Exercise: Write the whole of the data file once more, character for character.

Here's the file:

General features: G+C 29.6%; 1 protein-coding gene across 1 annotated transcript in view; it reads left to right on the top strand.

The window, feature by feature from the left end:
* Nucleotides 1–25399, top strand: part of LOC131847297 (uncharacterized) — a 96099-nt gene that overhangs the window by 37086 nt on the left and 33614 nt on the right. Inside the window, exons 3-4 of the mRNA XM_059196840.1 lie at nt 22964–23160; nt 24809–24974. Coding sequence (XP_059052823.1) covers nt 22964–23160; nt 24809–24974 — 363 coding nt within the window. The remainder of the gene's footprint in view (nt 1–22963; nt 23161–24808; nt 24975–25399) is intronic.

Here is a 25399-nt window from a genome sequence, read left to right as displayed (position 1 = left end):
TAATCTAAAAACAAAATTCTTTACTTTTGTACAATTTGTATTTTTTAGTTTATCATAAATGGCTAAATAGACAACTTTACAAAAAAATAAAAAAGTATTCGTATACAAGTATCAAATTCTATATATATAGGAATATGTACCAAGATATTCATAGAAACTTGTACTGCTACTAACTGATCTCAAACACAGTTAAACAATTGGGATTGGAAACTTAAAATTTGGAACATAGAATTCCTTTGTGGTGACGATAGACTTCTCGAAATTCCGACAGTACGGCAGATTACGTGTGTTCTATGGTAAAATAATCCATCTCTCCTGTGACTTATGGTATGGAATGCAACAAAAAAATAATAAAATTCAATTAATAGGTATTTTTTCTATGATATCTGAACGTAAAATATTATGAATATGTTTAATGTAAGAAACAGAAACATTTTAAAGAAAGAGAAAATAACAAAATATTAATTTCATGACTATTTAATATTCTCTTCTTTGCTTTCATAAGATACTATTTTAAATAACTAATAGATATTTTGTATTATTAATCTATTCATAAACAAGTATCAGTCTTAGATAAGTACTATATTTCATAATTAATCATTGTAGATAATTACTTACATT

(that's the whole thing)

General features: G+C 29.6%; 1 protein-coding gene across 1 annotated transcript in view; it reads left to right on the top strand.

The window, feature by feature from the left end:
* Nucleotides 1–25399, top strand: part of LOC131847297 (uncharacterized) — a 96099-nt gene that overhangs the window by 37086 nt on the left and 33614 nt on the right. Inside the window, exons 3-4 of the mRNA XM_059196840.1 lie at nt 22964–23160; nt 24809–24974. Coding sequence (XP_059052823.1) covers nt 22964–23160; nt 24809–24974 — 363 coding nt within the window. The remainder of the gene's footprint in view (nt 1–22963; nt 23161–24808; nt 24975–25399) is intronic.

Here is a 25399-nt window from a genome sequence, read left to right as displayed (position 1 = left end):
TAATCTAAAAACAAAATTCTTTACTTTTGTACAATTTGTATTTTTTAGTTTATCATAAATGGCTAAATAGACAACTTTACAAAAAAATAAAAAAGTATTCGTATACAAGTATCAAATTCTATATATATAGGAATATGTACCAAGATATTCATAGAAACTTGTACTGCTACTAACTGATCTCAAACACAGTTAAACAATTGGGATTGGAAACTTAAAATTTGGAACATAGAATTCCTTTGTGGTGACGATAGACTTCTCGAAATTCCGACAGTACGGCAGATTACGTGTGTTCTATGGTAAAATAATCCATCTCTCCTGTGACTTATGGTATGGAATGCAACAAAAAAATAATAAAATTCAATTAATAGGTATTTTTTCTATGATATCTGAACGTAAAATATTATGAATATGTTTAATGTAAGAAACAGAAACATTTTAAAGAAAGAGAAAATAACAAAATATTAATTTCATGACTATTTAATATTCTCTTCTTTGCTTTCATAAGATACTATTTTAAATAACTAATAGATATTTTGTATTATTAATCTATTCATAAACAAGTATCAGTCTTAGATAAGTACTATATTTCATAATTAATCATTGTAGATAATTACTTACATT